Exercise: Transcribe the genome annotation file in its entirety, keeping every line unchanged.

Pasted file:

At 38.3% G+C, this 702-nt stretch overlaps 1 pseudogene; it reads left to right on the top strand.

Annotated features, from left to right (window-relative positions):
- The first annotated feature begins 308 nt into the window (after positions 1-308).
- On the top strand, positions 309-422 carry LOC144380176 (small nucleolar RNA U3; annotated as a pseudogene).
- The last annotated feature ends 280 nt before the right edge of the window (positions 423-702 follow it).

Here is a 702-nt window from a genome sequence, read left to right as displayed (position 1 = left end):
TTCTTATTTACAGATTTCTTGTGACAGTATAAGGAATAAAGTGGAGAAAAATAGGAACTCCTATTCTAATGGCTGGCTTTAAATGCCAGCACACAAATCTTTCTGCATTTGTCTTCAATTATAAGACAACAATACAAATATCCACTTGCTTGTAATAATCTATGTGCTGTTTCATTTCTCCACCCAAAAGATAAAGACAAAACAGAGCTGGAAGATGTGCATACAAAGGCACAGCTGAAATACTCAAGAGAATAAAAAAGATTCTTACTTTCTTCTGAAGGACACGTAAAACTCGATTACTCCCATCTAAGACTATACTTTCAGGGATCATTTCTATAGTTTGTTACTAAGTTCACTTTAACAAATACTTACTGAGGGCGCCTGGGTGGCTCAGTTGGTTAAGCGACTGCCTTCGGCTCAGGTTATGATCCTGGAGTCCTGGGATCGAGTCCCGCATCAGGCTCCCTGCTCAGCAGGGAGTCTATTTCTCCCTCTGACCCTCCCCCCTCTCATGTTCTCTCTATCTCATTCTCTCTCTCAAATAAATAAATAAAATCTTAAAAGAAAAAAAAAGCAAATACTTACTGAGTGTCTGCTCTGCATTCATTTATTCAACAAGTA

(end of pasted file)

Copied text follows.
At 38.3% G+C, this 702-nt stretch overlaps 1 pseudogene; it reads left to right on the top strand.

Annotated features, from left to right (window-relative positions):
- The first annotated feature begins 308 nt into the window (after positions 1-308).
- On the top strand, positions 309-422 carry LOC144380176 (small nucleolar RNA U3; annotated as a pseudogene).
- The last annotated feature ends 280 nt before the right edge of the window (positions 423-702 follow it).

Here is a 702-nt window from a genome sequence, read left to right as displayed (position 1 = left end):
TTCTTATTTACAGATTTCTTGTGACAGTATAAGGAATAAAGTGGAGAAAAATAGGAACTCCTATTCTAATGGCTGGCTTTAAATGCCAGCACACAAATCTTTCTGCATTTGTCTTCAATTATAAGACAACAATACAAATATCCACTTGCTTGTAATAATCTATGTGCTGTTTCATTTCTCCACCCAAAAGATAAAGACAAAACAGAGCTGGAAGATGTGCATACAAAGGCACAGCTGAAATACTCAAGAGAATAAAAAAGATTCTTACTTTCTTCTGAAGGACACGTAAAACTCGATTACTCCCATCTAAGACTATACTTTCAGGGATCATTTCTATAGTTTGTTACTAAGTTCACTTTAACAAATACTTACTGAGGGCGCCTGGGTGGCTCAGTTGGTTAAGCGACTGCCTTCGGCTCAGGTTATGATCCTGGAGTCCTGGGATCGAGTCCCGCATCAGGCTCCCTGCTCAGCAGGGAGTCTATTTCTCCCTCTGACCCTCCCCCCTCTCATGTTCTCTCTATCTCATTCTCTCTCTCAAATAAATAAATAAAATCTTAAAAGAAAAAAAAAGCAAATACTTACTGAGTGTCTGCTCTGCATTCATTTATTCAACAAGTA